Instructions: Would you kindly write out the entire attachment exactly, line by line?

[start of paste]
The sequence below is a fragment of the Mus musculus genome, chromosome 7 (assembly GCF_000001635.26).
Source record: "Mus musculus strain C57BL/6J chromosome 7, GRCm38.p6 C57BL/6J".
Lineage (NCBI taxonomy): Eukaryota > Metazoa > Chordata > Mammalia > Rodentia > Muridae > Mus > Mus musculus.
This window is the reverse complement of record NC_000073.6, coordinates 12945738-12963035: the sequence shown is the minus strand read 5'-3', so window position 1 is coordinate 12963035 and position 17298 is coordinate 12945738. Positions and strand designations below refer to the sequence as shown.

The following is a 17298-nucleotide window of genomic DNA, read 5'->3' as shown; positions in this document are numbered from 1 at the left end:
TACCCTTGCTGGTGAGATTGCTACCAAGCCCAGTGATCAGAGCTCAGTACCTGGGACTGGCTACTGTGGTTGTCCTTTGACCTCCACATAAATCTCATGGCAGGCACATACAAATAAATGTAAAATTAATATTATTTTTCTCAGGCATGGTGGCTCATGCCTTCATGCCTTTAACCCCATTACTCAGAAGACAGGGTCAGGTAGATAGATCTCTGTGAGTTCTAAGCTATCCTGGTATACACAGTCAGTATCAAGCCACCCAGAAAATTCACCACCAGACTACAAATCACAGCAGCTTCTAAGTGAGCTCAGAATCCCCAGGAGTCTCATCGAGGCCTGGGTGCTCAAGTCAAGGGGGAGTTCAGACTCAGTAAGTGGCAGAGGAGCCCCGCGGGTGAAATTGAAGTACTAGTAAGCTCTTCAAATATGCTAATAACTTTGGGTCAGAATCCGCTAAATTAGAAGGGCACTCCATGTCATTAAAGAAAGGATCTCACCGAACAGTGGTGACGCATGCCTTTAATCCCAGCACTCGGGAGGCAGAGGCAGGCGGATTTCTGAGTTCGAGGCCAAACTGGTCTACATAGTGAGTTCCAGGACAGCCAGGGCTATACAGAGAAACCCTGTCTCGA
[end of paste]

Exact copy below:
The sequence below is a fragment of the Mus musculus genome, chromosome 7 (assembly GCF_000001635.26).
Source record: "Mus musculus strain C57BL/6J chromosome 7, GRCm38.p6 C57BL/6J".
Lineage (NCBI taxonomy): Eukaryota > Metazoa > Chordata > Mammalia > Rodentia > Muridae > Mus > Mus musculus.
This window is the reverse complement of record NC_000073.6, coordinates 12945738-12963035: the sequence shown is the minus strand read 5'-3', so window position 1 is coordinate 12963035 and position 17298 is coordinate 12945738. Positions and strand designations below refer to the sequence as shown.

The following is a 17298-nucleotide window of genomic DNA, read 5'->3' as shown; positions in this document are numbered from 1 at the left end:
TACCCTTGCTGGTGAGATTGCTACCAAGCCCAGTGATCAGAGCTCAGTACCTGGGACTGGCTACTGTGGTTGTCCTTTGACCTCCACATAAATCTCATGGCAGGCACATACAAATAAATGTAAAATTAATATTATTTTTCTCAGGCATGGTGGCTCATGCCTTCATGCCTTTAACCCCATTACTCAGAAGACAGGGTCAGGTAGATAGATCTCTGTGAGTTCTAAGCTATCCTGGTATACACAGTCAGTATCAAGCCACCCAGAAAATTCACCACCAGACTACAAATCACAGCAGCTTCTAAGTGAGCTCAGAATCCCCAGGAGTCTCATCGAGGCCTGGGTGCTCAAGTCAAGGGGGAGTTCAGACTCAGTAAGTGGCAGAGGAGCCCCGCGGGTGAAATTGAAGTACTAGTAAGCTCTTCAAATATGCTAATAACTTTGGGTCAGAATCCGCTAAATTAGAAGGGCACTCCATGTCATTAAAGAAAGGATCTCACCGAACAGTGGTGACGCATGCCTTTAATCCCAGCACTCGGGAGGCAGAGGCAGGCGGATTTCTGAGTTCGAGGCCAAACTGGTCTACATAGTGAGTTCCAGGACAGCCAGGGCTATACAGAGAAACCCTGTCTCGA